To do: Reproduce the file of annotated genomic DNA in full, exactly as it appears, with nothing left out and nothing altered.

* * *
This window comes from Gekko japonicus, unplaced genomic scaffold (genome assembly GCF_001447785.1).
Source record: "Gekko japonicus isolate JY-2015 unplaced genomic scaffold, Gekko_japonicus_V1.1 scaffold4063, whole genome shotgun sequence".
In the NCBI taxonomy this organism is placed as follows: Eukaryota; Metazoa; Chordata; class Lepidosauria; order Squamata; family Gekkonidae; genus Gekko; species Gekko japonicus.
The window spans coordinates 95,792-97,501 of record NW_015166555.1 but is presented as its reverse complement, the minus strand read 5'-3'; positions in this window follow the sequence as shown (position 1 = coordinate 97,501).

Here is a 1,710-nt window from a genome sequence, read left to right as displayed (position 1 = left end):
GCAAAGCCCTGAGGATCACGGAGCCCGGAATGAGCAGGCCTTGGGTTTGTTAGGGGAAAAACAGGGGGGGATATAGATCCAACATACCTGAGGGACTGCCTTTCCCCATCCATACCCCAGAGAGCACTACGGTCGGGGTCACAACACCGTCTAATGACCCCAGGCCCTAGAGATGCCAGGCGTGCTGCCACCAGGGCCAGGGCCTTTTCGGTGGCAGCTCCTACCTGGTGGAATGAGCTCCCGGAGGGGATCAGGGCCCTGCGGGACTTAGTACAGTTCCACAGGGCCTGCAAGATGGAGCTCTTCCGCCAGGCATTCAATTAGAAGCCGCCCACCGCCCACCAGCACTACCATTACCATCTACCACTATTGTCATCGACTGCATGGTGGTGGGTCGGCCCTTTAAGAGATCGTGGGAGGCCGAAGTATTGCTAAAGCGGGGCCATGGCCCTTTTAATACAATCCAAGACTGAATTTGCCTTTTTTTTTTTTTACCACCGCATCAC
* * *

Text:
This window comes from Gekko japonicus, unplaced genomic scaffold (genome assembly GCF_001447785.1).
Source record: "Gekko japonicus isolate JY-2015 unplaced genomic scaffold, Gekko_japonicus_V1.1 scaffold4063, whole genome shotgun sequence".
In the NCBI taxonomy this organism is placed as follows: Eukaryota; Metazoa; Chordata; class Lepidosauria; order Squamata; family Gekkonidae; genus Gekko; species Gekko japonicus.
The window spans coordinates 95,792-97,501 of record NW_015166555.1 but is presented as its reverse complement, the minus strand read 5'-3'; positions in this window follow the sequence as shown (position 1 = coordinate 97,501).

Here is a 1,710-nt window from a genome sequence, read left to right as displayed (position 1 = left end):
GCAAAGCCCTGAGGATCACGGAGCCCGGAATGAGCAGGCCTTGGGTTTGTTAGGGGAAAAACAGGGGGGGATATAGATCCAACATACCTGAGGGACTGCCTTTCCCCATCCATACCCCAGAGAGCACTACGGTCGGGGTCACAACACCGTCTAATGACCCCAGGCCCTAGAGATGCCAGGCGTGCTGCCACCAGGGCCAGGGCCTTTTCGGTGGCAGCTCCTACCTGGTGGAATGAGCTCCCGGAGGGGATCAGGGCCCTGCGGGACTTAGTACAGTTCCACAGGGCCTGCAAGATGGAGCTCTTCCGCCAGGCATTCAATTAGAAGCCGCCCACCGCCCACCAGCACTACCATTACCATCTACCACTATTGTCATCGACTGCATGGTGGTGGGTCGGCCCTTTAAGAGATCGTGGGAGGCCGAAGTATTGCTAAAGCGGGGCCATGGCCCTTTTAATACAATCCAAGACTGAATTTGCCTTTTTTTTTTTTTACCACCGCATCAC